Déjà vu All Over Again

October 20, 2008  

Here’s an excerpt from a magazine I have.  The title is: A Gloomy Feeling

Wall Street was baffled. The market’s 18-month slide had brutally bent the Dow-Jones graph, ending with one of the worst one-day drops. The dollar loss on paper was actually three times greater than that of the ’29 crash.

The market’s prolonged drop has reflected a growing conviction that the Administration has not coped with a troubled economy. Recession and increased unemployment has left people with less to spend on everything.

The Dow-Jones average has decreased 36% in stock values. The averages, like the Dow-Jones, tell only part of the story. Since they are based on the prices of the blue chip, they hardly hint at the depth of the crash.

This is a far cry from the from the bull market bedlam of just a few years ago.

What is interesting about this article is not its content, but rather the date of its publication. This is from a Life magazine dated June 5, 1970. At that time, stocks plummeted 36% from 985 to 631.

Markets go in cycles. Since 1970, we have had several other economic downturns. Of course, knowing this does not reduce the pain that so many are feeling now.

Economies are, in many respects, self-fulfilling prophecies. When people feel the economy is bad, they stop spending. They start to pull their money out of the stock market. As a result, company profits decrease. Companies then lay off employees, who in turn start spending even less. And the downward cycle continues.

Unfortunately, with things are bad as they are, people become quite pessimistic.

Stay Positive

In troubled times, it is useful therefore to reflect on a study done by Sonja Lyubomirsky, a psychologist at U Cal Riverside. She studied the relationship between happiness and success and observed that, “Happy people were not necessarily happier after their success than they were before, but they tended to be happier than others who were less successful.” She concluded that, “Success is related to happiness – but as a consequence, not a cause.”

In other words, happy people attract success.

I am reminded of an old joke. What is the difference between a pessimist, an optimist, and an entrepreneur? The pessimist sees the glass as half empty. The optimist sees it as half full. The entrepreneur sees the glass as completely full; we just need to get rid of the excess glass. As an aside, a scientist would also say that the glass is completely full; it is half filled with water and half filled with air.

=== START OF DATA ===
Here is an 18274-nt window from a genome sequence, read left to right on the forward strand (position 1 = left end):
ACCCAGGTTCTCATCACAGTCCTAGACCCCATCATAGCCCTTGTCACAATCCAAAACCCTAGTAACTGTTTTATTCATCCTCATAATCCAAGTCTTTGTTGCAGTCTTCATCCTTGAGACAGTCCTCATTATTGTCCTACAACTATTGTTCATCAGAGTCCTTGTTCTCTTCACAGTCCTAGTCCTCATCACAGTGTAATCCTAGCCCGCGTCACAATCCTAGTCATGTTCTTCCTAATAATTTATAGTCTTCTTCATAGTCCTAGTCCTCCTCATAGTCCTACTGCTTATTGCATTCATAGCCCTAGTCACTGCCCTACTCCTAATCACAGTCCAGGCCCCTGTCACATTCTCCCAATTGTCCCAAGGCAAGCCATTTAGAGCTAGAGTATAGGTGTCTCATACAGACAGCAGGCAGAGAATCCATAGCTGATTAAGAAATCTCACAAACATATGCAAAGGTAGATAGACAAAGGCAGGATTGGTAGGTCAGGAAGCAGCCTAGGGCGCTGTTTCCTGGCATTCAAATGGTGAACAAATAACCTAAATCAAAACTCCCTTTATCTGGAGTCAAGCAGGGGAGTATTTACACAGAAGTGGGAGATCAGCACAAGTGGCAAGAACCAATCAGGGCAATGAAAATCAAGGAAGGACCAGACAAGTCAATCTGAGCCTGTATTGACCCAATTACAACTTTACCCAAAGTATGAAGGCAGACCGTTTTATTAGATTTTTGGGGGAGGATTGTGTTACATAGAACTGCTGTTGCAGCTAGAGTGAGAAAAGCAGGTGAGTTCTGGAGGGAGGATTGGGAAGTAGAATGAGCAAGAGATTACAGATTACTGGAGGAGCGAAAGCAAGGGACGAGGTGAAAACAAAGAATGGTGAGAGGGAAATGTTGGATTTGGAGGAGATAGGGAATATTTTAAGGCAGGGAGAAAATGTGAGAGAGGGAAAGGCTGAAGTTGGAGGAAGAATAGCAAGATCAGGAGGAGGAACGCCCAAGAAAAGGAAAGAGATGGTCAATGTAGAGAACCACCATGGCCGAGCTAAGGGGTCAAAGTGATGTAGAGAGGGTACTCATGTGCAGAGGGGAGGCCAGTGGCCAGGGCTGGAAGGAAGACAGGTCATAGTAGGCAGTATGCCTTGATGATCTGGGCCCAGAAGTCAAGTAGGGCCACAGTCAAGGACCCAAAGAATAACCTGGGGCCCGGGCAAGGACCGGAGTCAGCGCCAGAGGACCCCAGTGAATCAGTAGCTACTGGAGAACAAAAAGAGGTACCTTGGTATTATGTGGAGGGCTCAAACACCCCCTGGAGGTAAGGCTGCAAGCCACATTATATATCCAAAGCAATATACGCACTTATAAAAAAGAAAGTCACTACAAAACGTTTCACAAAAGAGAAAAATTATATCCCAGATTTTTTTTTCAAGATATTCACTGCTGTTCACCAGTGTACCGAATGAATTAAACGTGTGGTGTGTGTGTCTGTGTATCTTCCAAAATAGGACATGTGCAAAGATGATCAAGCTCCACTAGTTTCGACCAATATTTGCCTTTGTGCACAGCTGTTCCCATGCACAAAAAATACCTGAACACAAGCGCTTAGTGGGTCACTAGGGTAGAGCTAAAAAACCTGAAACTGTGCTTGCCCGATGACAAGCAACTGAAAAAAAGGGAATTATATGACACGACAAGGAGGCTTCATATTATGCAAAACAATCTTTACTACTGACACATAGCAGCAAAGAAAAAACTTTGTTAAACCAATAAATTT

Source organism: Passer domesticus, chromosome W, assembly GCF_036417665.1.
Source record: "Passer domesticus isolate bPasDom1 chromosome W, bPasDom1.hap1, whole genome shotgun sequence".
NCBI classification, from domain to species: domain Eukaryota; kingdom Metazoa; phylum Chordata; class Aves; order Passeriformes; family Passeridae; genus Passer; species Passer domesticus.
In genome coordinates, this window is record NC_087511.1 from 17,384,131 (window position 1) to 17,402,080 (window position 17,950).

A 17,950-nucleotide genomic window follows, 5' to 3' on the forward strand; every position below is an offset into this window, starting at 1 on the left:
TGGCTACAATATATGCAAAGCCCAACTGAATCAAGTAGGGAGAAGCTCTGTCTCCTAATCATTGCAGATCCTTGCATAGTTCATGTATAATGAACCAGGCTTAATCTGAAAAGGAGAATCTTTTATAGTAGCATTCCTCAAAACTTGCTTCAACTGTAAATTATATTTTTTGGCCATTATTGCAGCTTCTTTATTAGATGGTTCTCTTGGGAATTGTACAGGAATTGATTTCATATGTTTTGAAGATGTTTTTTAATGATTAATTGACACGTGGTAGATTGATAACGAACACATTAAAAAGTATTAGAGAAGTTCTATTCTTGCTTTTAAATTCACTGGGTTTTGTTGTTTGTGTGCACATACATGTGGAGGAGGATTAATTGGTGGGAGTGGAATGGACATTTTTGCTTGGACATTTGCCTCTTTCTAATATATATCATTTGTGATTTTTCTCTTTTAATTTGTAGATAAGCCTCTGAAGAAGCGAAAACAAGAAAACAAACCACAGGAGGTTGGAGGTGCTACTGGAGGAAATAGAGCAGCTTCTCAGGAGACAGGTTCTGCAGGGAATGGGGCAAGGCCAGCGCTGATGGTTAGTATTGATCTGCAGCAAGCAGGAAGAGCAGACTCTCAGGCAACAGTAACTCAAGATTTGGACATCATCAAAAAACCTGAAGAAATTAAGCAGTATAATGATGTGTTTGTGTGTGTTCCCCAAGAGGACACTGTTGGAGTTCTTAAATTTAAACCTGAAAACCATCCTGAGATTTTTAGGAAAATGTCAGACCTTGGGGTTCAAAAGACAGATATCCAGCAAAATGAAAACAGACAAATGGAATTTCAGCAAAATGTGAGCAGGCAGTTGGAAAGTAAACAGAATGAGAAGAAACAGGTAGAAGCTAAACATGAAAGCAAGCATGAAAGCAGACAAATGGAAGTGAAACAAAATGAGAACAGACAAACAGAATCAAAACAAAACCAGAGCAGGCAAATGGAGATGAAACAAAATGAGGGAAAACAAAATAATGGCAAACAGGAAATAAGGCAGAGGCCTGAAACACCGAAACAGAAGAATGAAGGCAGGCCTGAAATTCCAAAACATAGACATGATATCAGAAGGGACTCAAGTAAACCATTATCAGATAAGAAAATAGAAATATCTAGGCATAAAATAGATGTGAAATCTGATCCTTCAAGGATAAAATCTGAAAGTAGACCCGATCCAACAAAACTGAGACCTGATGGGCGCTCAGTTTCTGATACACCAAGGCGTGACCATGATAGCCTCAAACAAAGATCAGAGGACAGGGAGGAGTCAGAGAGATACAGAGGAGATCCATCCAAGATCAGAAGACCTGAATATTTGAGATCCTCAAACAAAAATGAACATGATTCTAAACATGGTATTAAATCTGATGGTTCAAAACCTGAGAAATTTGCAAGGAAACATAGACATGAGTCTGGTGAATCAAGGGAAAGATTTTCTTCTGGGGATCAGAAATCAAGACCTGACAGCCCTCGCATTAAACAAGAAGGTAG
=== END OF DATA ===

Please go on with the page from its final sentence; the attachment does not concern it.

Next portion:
What do people value? It’s not the glass, it’s the water. The size of the glass is irrelevant. In fact, too much glass can be a detriment (as evidenced by the photo left).

Interestingly, I never thought of the stock market as an investment. I always viewed it as a gamble; a casino with (hopefully) better odds than Vegas. I can’t predict which products/services will be successful (neither can anyone else). And I have little say over what companies do with the money I invest.

My best investments are those that impact me directly – investments in my business, my education, my relationships, and my health. Those always pay dividends.

Now is the time to take control. Create your own self-fulfilling prophecy. Stay positive. Get rid of the “excess glass” in your life or business. And make the safest investment you can: invest in yourself.

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4 Responses to “Déjà vu All Over Again”

  1. Dr. Jim Anderson on November 3rd, 2008 4:48 pm

    Stephen: umm, just what are you doing hanging on to Life magazines from the ’70′s? Who has that much room to store stuff?

    One way to stay positive is to watch what Warren Buffet is doing. Note that he’s lost more money in the last few weeks than any of us will ever see. Is he sitting around complaining? Nope, he’s sinking $5B into Goldman – I’m thinking that he views current conditions as being temporary…

    - Dr. Jim Anderson
    The Accidental Communicator Blog
    “Learn How To Calm Your Fears, Wow Your Audience, And Get Your Point Across”

  2. Eolake Stobblehouse on November 18th, 2008 2:18 pm

    “I never thought of the stock market as an investment. I always viewed it as a gamble”

    Yes!
    I’ve only concluded that recently, despite the many books I read about investing years ago. They always talk about the stock market as a pretty sure thing, and that’s BS.

    I made an abstract of the things I learned:

    http://stobblehouse.com/text/on-money.html

  3. Stephen Shapiro on November 19th, 2008 5:57 pm

    Jim, yeah, maybe it is time to get rid of the old clutter. Actually I found the magazine in a second hand store just the other week. And I hope you are right about Buffet’s perspective. He once said, “Be greedy when others are scared.” Given that the stock market droped another 5% today, clearly a lot of people are scared.

    Eolake, nice article. Thanks for sharing it!

  4. Eolake Stobblehouse on November 21st, 2008 8:16 am

    Thanks, my man.